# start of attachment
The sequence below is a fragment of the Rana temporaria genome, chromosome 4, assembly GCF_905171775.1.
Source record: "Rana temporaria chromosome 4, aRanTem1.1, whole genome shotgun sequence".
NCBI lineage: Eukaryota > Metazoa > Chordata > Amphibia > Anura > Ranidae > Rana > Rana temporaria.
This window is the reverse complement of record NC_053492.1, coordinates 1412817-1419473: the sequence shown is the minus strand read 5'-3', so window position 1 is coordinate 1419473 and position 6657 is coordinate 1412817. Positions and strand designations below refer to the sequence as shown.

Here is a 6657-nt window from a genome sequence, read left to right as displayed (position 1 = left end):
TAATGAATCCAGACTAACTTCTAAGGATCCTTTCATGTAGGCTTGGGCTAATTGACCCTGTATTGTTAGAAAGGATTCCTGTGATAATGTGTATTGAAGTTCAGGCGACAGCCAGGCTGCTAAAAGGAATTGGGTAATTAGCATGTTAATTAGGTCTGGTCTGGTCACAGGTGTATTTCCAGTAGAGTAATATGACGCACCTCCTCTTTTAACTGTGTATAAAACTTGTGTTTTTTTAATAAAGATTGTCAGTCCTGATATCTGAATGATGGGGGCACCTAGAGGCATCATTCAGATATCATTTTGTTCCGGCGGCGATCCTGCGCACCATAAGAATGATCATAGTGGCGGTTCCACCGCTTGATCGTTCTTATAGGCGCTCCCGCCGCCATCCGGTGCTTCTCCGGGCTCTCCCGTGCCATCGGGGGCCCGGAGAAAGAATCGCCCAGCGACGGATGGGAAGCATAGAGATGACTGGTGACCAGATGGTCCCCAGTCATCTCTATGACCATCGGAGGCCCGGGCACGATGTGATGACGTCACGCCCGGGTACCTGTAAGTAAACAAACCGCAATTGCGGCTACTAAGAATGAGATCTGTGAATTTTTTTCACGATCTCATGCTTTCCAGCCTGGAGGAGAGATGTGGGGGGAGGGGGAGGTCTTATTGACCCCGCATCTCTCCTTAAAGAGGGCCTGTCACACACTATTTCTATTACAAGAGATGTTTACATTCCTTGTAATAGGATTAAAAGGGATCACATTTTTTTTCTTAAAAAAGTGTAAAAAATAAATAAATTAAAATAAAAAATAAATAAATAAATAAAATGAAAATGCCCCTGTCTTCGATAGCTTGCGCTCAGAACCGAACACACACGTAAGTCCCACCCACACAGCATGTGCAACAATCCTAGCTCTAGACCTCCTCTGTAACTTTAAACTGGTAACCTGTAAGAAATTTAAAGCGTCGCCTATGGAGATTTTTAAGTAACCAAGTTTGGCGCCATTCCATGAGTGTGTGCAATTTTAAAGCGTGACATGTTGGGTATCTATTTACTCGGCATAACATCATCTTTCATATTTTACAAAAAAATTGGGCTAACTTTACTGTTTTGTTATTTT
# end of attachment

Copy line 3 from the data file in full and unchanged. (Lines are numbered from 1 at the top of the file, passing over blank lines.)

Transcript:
NCBI lineage: Eukaryota > Metazoa > Chordata > Amphibia > Anura > Ranidae > Rana > Rana temporaria.